Collaborative alliance: David Schnarch´s model for problem solving as a couple

How should one take decisions as a couple? From the I-point, or from the We-point?




Here are three concepts that I like, and more importantly, that have become relevant for my own behaviour. All of them have this in common: it´s not about feeling good. It is about acting right.


These are

  • David Schnarch´s "Collaborative Alliance",

  • Stan Tatkin´s "Secure Functioning", and

  • Terry Real´s "Fierce Intimacy" (recently updated to "Us").


David Schnarch (Collaborative Alliance)

David Schnarch is originally a sex therapist. But the various components of his thinking have wide applicability to all kinds of couple issues.


One of his key models is the pattern for the Collaborative Alliance, which is not based on feelings and making each other feel good, but on rules, integrity, and letting the other read one´s mind.


Stan Tatkin (Secure Functioning / We do)

Stan Tatkin is a couple therapist, who has integrated a lot of neuroscience and interpersonal neurobiology into his work. He too stresses the need for a couple to take decisions such that both parties can see an advantage for themselves.


Terry Real (Fierce Intimacy / Us)

Terry Real and his "Relational Life Therapy" postulate a model of intimacy that is radically open, honest, and skilled.



Scenario: two broken promises, or one?

In this post, I will only refer to David Schnarch´s model of a Collaborative Alliance.


How, for example, can it help to make a good decision in a case where promises have been broken by one partner?


In this scenario, it is not important whether they "really" have been broken. It is sufficient if one partner feels / thinks that they have been broken.


Situation: overview

Partner A breaks a promise, because Partner B has also broken a promise. Is this correct?


Situation: the unpaid doctor´s invoice

Partner A, some time ago, has given Partner B a promise to pay their next medical invoice.


Then, partner B breaks a promiseion relating to a specific situat. Their explanation is "well, I gave that promise, but the conditions to keep it were not there - it´s your own fault".


Now, this partner B receives a medical invoice. It is now urgent to pay. Partner B get into trouble when the other partner doesn´t keep their promise - now!


But now, Partner A feels cheated because of B´s broken promise and re-considers whether they should pay the invoice as promised. What are the options?


Option 1: Revenge

This option is the "let´s show it to them how it feels to live with broken promises". Don´t pay and don´t say something. This option feels good, initially, because after all, revenge is sweet. It´s the tit for tat, tooth for tooth option.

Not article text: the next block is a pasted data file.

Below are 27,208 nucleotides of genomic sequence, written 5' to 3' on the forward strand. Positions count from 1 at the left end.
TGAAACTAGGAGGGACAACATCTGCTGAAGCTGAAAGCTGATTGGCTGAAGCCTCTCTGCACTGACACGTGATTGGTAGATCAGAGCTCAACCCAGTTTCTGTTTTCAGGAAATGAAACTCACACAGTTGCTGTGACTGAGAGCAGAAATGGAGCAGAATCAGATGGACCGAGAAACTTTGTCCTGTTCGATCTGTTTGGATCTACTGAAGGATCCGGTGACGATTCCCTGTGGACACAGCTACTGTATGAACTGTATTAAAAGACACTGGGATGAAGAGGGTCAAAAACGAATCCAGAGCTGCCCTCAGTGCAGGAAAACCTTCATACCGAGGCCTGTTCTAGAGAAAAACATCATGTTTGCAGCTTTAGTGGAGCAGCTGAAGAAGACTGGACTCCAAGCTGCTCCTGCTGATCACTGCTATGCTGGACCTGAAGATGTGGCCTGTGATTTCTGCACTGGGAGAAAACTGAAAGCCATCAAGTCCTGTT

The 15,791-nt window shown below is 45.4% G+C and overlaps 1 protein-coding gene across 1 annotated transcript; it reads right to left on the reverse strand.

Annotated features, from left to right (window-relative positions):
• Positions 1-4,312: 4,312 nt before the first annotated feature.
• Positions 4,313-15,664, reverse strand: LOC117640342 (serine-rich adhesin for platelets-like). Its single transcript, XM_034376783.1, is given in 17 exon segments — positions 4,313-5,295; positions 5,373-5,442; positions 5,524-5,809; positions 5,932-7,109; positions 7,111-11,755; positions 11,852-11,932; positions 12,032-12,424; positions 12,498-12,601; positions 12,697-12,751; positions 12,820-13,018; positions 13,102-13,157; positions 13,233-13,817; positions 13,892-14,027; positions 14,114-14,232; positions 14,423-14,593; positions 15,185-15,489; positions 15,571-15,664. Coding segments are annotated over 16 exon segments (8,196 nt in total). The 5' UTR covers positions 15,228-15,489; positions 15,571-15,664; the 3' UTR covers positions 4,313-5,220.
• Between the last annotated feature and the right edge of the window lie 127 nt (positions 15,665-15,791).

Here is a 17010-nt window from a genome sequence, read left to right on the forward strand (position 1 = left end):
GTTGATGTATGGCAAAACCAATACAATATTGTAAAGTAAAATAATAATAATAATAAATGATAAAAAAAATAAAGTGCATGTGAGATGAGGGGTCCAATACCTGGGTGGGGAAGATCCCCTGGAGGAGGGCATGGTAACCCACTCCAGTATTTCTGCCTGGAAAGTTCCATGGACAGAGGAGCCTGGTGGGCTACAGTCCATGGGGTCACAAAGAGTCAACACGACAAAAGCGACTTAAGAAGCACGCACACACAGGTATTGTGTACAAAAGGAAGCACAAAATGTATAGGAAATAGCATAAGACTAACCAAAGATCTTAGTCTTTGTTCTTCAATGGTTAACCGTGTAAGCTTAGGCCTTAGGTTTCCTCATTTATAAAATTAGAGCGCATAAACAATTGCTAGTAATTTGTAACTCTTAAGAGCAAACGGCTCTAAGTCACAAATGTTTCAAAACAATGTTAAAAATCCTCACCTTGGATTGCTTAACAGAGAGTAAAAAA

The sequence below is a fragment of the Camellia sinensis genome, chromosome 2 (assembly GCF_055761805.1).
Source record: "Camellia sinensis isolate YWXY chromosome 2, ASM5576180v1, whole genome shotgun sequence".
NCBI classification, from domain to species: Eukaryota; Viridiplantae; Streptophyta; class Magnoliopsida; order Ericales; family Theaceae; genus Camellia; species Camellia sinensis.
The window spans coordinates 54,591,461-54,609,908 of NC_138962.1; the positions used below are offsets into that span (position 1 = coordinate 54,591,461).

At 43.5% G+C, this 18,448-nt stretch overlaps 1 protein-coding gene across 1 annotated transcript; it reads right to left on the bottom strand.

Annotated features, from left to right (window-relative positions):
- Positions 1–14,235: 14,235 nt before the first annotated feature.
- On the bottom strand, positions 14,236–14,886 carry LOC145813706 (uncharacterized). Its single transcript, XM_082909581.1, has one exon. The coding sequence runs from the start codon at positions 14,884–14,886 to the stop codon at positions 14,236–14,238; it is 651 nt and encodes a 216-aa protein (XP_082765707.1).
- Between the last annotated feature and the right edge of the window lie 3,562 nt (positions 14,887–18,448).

Option 2: Blackmail

This is also a revenge scenario. However, it explicitly gives the partner with the invoice to be paid the "option" to keep their promises retroactively. But in reality, it is blackmailing them, because the non-payment would put them into trouble. And, there is time pressure.


Option 3: Integrity

The partner who promised to pay the invoice decides to keep their integrity, regardless of what, and pays the invoice, even if the other partner has not kept their promise.


Why decide for integrity?

In this case, Partner A who promised to pay the invoice, decides to keep the promise and then pays. They also inform the other partner that they expect them to keep their promise too - but only after having kept their´s unconditionally.


This decision for integrity, and how to implement it, it is based on a review of the principles of the Collaborative Alliance by David Schnarch.


Here is a selection of relevant points in this scenario:


Rule #4: "How you feel isn´t the main issue"

The "cheated" partner certainly does not feel like paying. But that does not matter - it is not about feelings. Not paying because one really doesn´t feel like it (in particular not expressed ones) is destructive.


Obviously, in the same way, the promise-breaking partner should not have used their feelings as excuse for breaking a very important promise.


#5.In a collaborative alliance your responsibilities are unilateral, not mutual or reciprocal.

This principle means "there are no excuses for broken promises". The fact that partner A has broken a promise (or is felt to have do so) is no excuse for partner B´s own "unethical" behavior.


#7.Collaborative alliances never involve blinding yourself about your partner, or yourself, or what’s going on between you

This principle means that one has to inform the partner about what´s going in one´s mind and not shield one´s mind, for fear of conflict.